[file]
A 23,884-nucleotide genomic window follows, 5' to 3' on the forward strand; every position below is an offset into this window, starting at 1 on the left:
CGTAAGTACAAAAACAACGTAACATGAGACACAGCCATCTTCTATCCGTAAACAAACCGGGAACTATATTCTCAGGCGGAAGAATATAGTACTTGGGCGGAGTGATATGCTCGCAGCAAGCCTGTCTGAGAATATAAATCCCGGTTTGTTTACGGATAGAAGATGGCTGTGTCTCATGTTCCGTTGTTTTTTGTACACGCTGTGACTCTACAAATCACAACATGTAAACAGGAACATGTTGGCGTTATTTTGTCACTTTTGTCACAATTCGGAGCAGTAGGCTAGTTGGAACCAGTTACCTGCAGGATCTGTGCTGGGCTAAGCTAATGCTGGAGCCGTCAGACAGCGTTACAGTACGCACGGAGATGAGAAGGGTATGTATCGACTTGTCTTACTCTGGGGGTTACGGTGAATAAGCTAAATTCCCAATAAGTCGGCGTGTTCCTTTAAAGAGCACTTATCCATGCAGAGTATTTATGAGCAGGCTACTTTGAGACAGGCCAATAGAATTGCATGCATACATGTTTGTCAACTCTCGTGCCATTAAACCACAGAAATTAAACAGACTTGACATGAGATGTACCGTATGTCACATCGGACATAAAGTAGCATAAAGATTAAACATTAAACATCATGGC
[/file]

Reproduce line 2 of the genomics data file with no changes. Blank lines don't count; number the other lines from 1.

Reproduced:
CGTAAGTACAAAAACAACGTAACATGAGACACAGCCATCTTCTATCCGTAAACAAACCGGGAACTATATTCTCAGGCGGAAGAATATAGTACTTGGGCGGAGTGATATGCTCGCAGCAAGCCTGTCTGAGAATATAAATCCCGGTTTGTTTACGGATAGAAGATGGCTGTGTCTCATGTTCCGTTGTTTTTTGTACACGCTGTGACTCTACAAATCACAACATGTAAACAGGAACATGTTGGCGTTATTTTGTCACTTTTGTCACAATTCGGAGCAGTAGGCTAGTTGGAACCAGTTACCTGCAGGATCTGTGCTGGGCTAAGCTAATGCTGGAGCCGTCAGACAGCGTTACAGTACGCACGGAGATGAGAAGGGTATGTATCGACTTGTCTTACTCTGGGGGTTACGGTGAATAAGCTAAATTCCCAATAAGTCGGCGTGTTCCTTTAAAGAGCACTTATCCATGCAGAGTATTTATGAGCAGGCTACTTTGAGACAGGCCAATAGAATTGCATGCATACATGTTTGTCAACTCTCGTGCCATTAAACCACAGAAATTAAACAGACTTGACATGAGATGTACCGTATGTCACATCGGACATAAAGTAGCATAAAGATTAAACATTAAACATCATGGC